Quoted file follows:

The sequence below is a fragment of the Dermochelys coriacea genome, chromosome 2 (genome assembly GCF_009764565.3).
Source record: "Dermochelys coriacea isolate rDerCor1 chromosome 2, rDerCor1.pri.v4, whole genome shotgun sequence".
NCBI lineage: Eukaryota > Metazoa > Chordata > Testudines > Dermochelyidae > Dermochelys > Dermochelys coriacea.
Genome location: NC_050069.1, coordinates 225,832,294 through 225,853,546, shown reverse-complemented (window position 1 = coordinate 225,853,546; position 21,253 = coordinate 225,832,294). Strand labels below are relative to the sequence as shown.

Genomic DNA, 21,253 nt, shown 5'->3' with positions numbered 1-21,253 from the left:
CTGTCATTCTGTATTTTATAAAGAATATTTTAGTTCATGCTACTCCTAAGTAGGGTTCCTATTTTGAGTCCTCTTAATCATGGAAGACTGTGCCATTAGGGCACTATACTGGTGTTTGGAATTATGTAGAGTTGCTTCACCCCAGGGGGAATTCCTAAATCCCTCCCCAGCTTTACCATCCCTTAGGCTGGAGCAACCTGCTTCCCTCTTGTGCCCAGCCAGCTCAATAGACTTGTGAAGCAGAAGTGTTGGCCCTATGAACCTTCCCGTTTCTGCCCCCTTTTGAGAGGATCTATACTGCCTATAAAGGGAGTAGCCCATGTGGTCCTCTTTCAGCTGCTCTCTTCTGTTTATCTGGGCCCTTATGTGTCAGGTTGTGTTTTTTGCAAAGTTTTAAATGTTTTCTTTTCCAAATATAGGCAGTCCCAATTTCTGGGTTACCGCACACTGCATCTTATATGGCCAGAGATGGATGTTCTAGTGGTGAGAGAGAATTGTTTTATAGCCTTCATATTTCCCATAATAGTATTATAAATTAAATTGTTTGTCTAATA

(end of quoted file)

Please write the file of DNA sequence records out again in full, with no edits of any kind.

The sequence below is a fragment of the Dermochelys coriacea genome, chromosome 2 (genome assembly GCF_009764565.3).
Source record: "Dermochelys coriacea isolate rDerCor1 chromosome 2, rDerCor1.pri.v4, whole genome shotgun sequence".
NCBI lineage: Eukaryota > Metazoa > Chordata > Testudines > Dermochelyidae > Dermochelys > Dermochelys coriacea.
Genome location: NC_050069.1, coordinates 225,832,294 through 225,853,546, shown reverse-complemented (window position 1 = coordinate 225,853,546; position 21,253 = coordinate 225,832,294). Strand labels below are relative to the sequence as shown.

Genomic DNA, 21,253 nt, shown 5'->3' with positions numbered 1-21,253 from the left:
CTGTCATTCTGTATTTTATAAAGAATATTTTAGTTCATGCTACTCCTAAGTAGGGTTCCTATTTTGAGTCCTCTTAATCATGGAAGACTGTGCCATTAGGGCACTATACTGGTGTTTGGAATTATGTAGAGTTGCTTCACCCCAGGGGGAATTCCTAAATCCCTCCCCAGCTTTACCATCCCTTAGGCTGGAGCAACCTGCTTCCCTCTTGTGCCCAGCCAGCTCAATAGACTTGTGAAGCAGAAGTGTTGGCCCTATGAACCTTCCCGTTTCTGCCCCCTTTTGAGAGGATCTATACTGCCTATAAAGGGAGTAGCCCATGTGGTCCTCTTTCAGCTGCTCTCTTCTGTTTATCTGGGCCCTTATGTGTCAGGTTGTGTTTTTTGCAAAGTTTTAAATGTTTTCTTTTCCAAATATAGGCAGTCCCAATTTCTGGGTTACCGCACACTGCATCTTATATGGCCAGAGATGGATGTTCTAGTGGTGAGAGAGAATTGTTTTATAGCCTTCATATTTCCCATAATAGTATTATAAATTAAATTGTTTGTCTAATA